To complicate matters, I also invested in a simple outlet timer that would shut off power to the cooker in case no one was home to do so. The timer I got also lacks any sort of on/off indicator, so it's even more difficult to tell whether the crock pot is functioning or not.
A number of possible solutions came to mind, but I finally decided that the slow cooker/crock pot should really just have a power light.
I pawed through my electronics stash in the garage, but found no (working) neon lights. I did find more than a few LEDs, resistors, diodes, and even a couple of 200+ V capacitors. I put together a circuit based on the top left schematic in the picture below.
|Courtesy of QSL.net|
Taking the crock pot apart was interesting. It was amazing how few components are necessary to build these appliances. The whole thing is held together by a single, large rivet in the center of the heating base. I drilled out this rivet and the heating base separated into two halves: the stand (which incorporates the legs, power cord, power switch, and an exterior shell, and the jacket with actual heating element. I soldered the components together, and then electrically insulated and heat shielded my circuit. I applied heat shrink, followed by a layer of electrical tape, followed by a layer of aluminum stovepipe tape. I then drilled a hole in the front of the exterior, inserted the LED, and glued it in place. I used a piece of aluminum tape to attach the circuit to the exterior wall (there was plenty of space). Reassembly was quite easy, once I found a nut and bolt that were exactly the right size to replace the rivet I drilled out.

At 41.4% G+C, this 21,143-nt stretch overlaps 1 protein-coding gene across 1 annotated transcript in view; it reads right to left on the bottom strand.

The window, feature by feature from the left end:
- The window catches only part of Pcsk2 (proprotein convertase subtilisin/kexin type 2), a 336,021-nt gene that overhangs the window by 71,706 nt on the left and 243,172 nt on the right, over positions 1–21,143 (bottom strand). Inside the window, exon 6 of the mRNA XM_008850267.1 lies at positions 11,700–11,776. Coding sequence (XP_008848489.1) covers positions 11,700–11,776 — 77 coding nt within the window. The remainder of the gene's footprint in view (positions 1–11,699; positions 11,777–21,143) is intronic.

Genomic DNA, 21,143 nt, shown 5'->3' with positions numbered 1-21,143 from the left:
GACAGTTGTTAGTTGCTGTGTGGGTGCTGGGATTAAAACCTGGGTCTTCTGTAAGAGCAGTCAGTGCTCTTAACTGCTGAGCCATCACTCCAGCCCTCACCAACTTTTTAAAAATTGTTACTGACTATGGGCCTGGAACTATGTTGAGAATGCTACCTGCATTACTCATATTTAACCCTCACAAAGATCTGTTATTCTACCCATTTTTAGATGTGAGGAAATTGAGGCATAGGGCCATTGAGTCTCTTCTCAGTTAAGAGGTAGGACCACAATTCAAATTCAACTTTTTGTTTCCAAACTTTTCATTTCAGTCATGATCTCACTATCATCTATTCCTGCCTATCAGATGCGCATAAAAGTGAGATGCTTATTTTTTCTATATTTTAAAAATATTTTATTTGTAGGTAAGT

The result looks and works very well. When I showed it to Susannah, she could not guess what I did, and was convinced it had had a factory-installed power indicator light all along. Mission accomplished.